Family Doctor Shortage Will Hurt Rural Areas

by Mark Friedman  on Monday, Jun. 9, 2008 12:00 am  

The prognosis for primary care doctors doesn't look good.

While primary care doctors are a good fit for communities of fewer than 10,000 people, few doctors want to practice there.

Of the final year medical residents surveyed by Merritt Hawkins & Associates, a physician recruiting firm in Irving, Texas, none said they wanted to practice in a community with 10,000 people or fewer. And less than 1 percent of the residents said they wanted to go to a town with between 10,000 and 25,000 people.

To add to the small town's misery, the number of primary care doctors is shrinking. One reason could be the long hours and the pay rate. At $145,000, family practice doctors have the lowest average starting salary of any medical doctor, according to a 2007 study by Merritt Hawkins.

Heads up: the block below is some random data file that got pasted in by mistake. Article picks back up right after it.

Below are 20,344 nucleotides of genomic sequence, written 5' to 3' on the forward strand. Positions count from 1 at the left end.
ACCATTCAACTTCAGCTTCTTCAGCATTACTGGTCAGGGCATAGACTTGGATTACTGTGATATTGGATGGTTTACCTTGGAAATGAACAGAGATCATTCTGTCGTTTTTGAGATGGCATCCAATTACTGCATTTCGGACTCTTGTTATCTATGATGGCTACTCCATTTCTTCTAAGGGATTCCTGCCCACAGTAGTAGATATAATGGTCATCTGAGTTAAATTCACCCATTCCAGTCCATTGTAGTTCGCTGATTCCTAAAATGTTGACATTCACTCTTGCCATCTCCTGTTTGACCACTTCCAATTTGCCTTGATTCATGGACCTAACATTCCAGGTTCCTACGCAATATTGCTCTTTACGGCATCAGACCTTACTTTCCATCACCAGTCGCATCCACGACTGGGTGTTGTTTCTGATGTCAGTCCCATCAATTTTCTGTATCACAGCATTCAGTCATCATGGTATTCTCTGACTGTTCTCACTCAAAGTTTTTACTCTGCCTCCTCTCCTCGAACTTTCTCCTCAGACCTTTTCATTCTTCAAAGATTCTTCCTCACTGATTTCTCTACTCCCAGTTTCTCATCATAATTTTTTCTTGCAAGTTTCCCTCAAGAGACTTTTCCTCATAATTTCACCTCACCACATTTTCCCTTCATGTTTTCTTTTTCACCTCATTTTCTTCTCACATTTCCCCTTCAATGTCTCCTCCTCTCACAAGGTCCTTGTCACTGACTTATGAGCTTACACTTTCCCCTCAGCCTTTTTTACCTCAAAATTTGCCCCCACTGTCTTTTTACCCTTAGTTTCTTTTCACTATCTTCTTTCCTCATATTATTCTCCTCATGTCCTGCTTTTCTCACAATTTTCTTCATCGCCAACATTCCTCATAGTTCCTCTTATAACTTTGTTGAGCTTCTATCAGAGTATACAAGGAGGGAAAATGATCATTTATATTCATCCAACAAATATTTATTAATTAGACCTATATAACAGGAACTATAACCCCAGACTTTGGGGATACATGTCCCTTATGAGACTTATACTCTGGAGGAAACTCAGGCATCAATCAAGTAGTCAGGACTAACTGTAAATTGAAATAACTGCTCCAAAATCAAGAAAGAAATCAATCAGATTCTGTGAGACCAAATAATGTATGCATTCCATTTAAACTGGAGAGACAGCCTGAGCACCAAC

About a decade ago, the University of Arkansas for Medical Sciences graduated between 40 and 45 students a year who were going to go into family medicine, making it third in the country for the number family medicine graduates, said Chancellor Dr. I. Dodd Wilson.

UAMS is still third in the country for the graduation of family doctors, but now it only graduates about 20 doctors a year.

"The shortage is going to be most acute in the rural [areas]," Wilson said. "And it's going to be a huge problem."

It's already a problem for Pike County.

Pike County Memorial Hospital Administrator Rosemary Fritts has seen how hard it is to get doctors to even look at the hospital in the town of just under 1,700 people.

At the beginning of 2007, the hospital didn't have a doctor.

"We had 3.5 at the end of '06 and two left and one retired," Fritts said.

The doctor who was working part-time, 82-year-old Dr. Hiram Ward, came out of retirement to practice for the first two and a half months of 2007.



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